The Monastery of



Savvathiana Monastery near Rogdia
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The monastery of Savatiana or Savvathiana is located in a beautiful wooded and well-protected position near Rogdia, at an altitude of 440m and at a distance of 20km west of the city of Heraklion. The monastery is one of the several monasteries that operated in the area during the Venetian period, which was later mercilessly destroyed by the Turks.

Savvathiana monastery is built on a naturally fortified position, possibly in order to protect the monks from the constant pirate raids before the Venetian period. During the Venetian Occupation of Crete it should have been the strongest monastery in the wider area, even stronger than the famous monastery of Agia Pelagia that operated on the north side of the beach of Agia Pelagia, which later became a dependency of Savatiana.

From the entrance of the monastery starts a beautiful path, smothered in vegetation, leading to the monastery. Very near the monastery, just 200m, you can visit the cavernous church of St. Anthony, which probably once operated as a separate monastery. The church has a second newer aisle, dedicated to Saint Savvas. It is accessed through a scenic trail with a very old stone bridge. The main temple of Savatiano is relatively new and is dedicated to the Nativity of the Virgin Mary and the Forty Martyrs. The monastery has been renovated in the recent years, but without losing its style. Inside the complex, you can also see the cemetery of the monastery, the ossuary, a former mill, the dining room of the visitors, the old guest room, the nuns' cells and the old water tower of the monastery.

The monastery operates as a nunnery. It hosts the very old icon of “Great are You, Lord" painted by Ioannis Kornaros, and a copy of which still exists in Toplou Monastery. The icon was considered lost till 1991, when the Archaeological Authorities cleared a pitch-black icon and revealed the old painting.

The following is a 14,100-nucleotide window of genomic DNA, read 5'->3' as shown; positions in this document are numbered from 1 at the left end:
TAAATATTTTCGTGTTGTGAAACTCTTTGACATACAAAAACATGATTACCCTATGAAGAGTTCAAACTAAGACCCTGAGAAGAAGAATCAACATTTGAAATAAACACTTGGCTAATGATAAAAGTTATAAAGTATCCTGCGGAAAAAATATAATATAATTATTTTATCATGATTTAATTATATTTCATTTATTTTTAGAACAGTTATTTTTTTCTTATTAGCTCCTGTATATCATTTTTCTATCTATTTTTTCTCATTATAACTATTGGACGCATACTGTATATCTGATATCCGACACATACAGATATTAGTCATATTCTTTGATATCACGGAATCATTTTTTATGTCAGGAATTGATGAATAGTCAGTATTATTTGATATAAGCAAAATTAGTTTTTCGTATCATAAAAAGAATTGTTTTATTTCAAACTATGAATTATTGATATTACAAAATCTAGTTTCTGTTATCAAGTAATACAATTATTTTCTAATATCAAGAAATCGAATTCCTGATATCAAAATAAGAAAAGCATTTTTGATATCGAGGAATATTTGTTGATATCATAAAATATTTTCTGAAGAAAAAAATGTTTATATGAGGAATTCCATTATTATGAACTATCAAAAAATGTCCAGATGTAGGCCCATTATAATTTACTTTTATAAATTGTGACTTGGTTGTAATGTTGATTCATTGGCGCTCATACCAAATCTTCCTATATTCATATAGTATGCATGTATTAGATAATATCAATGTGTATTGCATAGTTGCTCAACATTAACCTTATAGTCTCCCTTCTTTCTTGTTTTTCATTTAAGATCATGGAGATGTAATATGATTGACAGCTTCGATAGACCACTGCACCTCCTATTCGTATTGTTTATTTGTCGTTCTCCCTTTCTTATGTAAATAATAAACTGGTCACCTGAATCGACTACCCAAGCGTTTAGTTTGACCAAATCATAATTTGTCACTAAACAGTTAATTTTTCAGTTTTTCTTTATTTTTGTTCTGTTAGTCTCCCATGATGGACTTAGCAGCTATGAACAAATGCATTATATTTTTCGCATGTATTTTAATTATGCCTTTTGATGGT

Among the abbots of the monastery, was Maximos Marnounios, a very well known scholar of the Venetian Era. Also in Savatiana, there are the tombs of two major rebels against the Turks, Evmenios Vourexakis and Iraklis Kokkinidis.


  • 961-1204: Monk Savvatios founds the Monastery of Savvatios, with its cavernous temple dedicated to St. Anthony.
  • 1549: Savatiana Monastery is mentioned in an old manuscript
  • 1596: The stone bridge that connects the monastery of Savatiana with Saint Anthony is built.
  • 1647-1669: During the siege of Candia, the Turks destroy the monasteries of the wider area, including Savatiana.
  • 1648: The monks fight against the Turks but they are eventually either sent prisoners to America or killed. The only survivor, the monk Nathanael, returns and reconstructs the monastery.
  • 1745: The Turks grant permission to repair the church of St. Anthony.
  • 1770: Ioannis Kornaros draws the picture of “Great Are You, Lord” a copy of which is exhibited today in Toplou.
  • 1821: The monks take part in the Great Revolution of 1821.
  • 1850: The mansion of Modinos in Rogdia is granted to Savvathiana
  • 1866: The monk of Savathiana, Evmenios Vourexakis is killed heroically in the battle of Almyros.
  • 1868: The hero Iraklis Kokkinidis is killed in a battle against the Turks near Gazi and is burried in the monastery.
  • 1871: Minor repairs are performed.
  • 1935: The monastery is declared preservable.
  • 1941-1944: During the German occupation, the monastery is a refuge for the locals. At the end of the war only two monks live here.
  • 1945: Monks Kallinicos and Ioannikios reconstruct the monastery, which was been devastated.
  • 1946: Nine nuns from Peloponnese come in Savvatiana and the male monastery turns to a nunnery.
  • 1950: The aisle of Saint Forty is added to the central temple.
  • 1954: The aisle of Saint Savvas is added to the cavernous church of St. Anthony.
  • 1991: After cleaning an unknown pitch-black icon, the archaeologists reveal the old icon "Great Are You, Lord" of Ioannis Kornaros, that was considered lost.

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Additional Info

  • Location: Heraklion Prefecture
  • Type: Monastery
  • Peak Period: Second Byzantine Era (961 AD - 1204 AD)
  • Accessibility: Paved road
  • Phone: +30 2810841296

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